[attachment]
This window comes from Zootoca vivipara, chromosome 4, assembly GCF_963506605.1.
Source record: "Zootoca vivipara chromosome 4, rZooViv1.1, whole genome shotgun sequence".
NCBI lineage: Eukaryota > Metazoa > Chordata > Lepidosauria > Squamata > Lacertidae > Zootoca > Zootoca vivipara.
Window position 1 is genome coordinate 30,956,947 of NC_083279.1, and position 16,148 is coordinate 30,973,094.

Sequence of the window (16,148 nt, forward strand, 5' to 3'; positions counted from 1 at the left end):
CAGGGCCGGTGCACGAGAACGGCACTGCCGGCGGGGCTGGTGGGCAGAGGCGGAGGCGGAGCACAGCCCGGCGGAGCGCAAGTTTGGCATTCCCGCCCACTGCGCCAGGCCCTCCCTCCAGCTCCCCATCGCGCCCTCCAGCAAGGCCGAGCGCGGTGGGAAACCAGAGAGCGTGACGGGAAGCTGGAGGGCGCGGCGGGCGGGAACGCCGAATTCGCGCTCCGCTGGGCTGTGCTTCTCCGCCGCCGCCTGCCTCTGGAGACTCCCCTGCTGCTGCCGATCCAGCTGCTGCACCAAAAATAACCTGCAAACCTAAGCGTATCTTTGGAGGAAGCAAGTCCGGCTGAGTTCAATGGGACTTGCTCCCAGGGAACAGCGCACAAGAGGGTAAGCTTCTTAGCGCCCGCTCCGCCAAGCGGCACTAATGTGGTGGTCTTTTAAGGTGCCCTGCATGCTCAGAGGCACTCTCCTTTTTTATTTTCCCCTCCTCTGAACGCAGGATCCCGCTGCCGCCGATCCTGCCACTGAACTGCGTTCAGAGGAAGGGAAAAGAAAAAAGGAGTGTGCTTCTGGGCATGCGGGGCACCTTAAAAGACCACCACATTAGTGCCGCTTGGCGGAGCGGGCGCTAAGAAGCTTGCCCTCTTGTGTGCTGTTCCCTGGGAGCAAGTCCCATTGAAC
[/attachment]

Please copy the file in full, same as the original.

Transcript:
This window comes from Zootoca vivipara, chromosome 4, assembly GCF_963506605.1.
Source record: "Zootoca vivipara chromosome 4, rZooViv1.1, whole genome shotgun sequence".
NCBI lineage: Eukaryota > Metazoa > Chordata > Lepidosauria > Squamata > Lacertidae > Zootoca > Zootoca vivipara.
Window position 1 is genome coordinate 30,956,947 of NC_083279.1, and position 16,148 is coordinate 30,973,094.

Sequence of the window (16,148 nt, forward strand, 5' to 3'; positions counted from 1 at the left end):
CAGGGCCGGTGCACGAGAACGGCACTGCCGGCGGGGCTGGTGGGCAGAGGCGGAGGCGGAGCACAGCCCGGCGGAGCGCAAGTTTGGCATTCCCGCCCACTGCGCCAGGCCCTCCCTCCAGCTCCCCATCGCGCCCTCCAGCAAGGCCGAGCGCGGTGGGAAACCAGAGAGCGTGACGGGAAGCTGGAGGGCGCGGCGGGCGGGAACGCCGAATTCGCGCTCCGCTGGGCTGTGCTTCTCCGCCGCCGCCTGCCTCTGGAGACTCCCCTGCTGCTGCCGATCCAGCTGCTGCACCAAAAATAACCTGCAAACCTAAGCGTATCTTTGGAGGAAGCAAGTCCGGCTGAGTTCAATGGGACTTGCTCCCAGGGAACAGCGCACAAGAGGGTAAGCTTCTTAGCGCCCGCTCCGCCAAGCGGCACTAATGTGGTGGTCTTTTAAGGTGCCCTGCATGCTCAGAGGCACTCTCCTTTTTTATTTTCCCCTCCTCTGAACGCAGGATCCCGCTGCCGCCGATCCTGCCACTGAACTGCGTTCAGAGGAAGGGAAAAGAAAAAAGGAGTGTGCTTCTGGGCATGCGGGGCACCTTAAAAGACCACCACATTAGTGCCGCTTGGCGGAGCGGGCGCTAAGAAGCTTGCCCTCTTGTGTGCTGTTCCCTGGGAGCAAGTCCCATTGAAC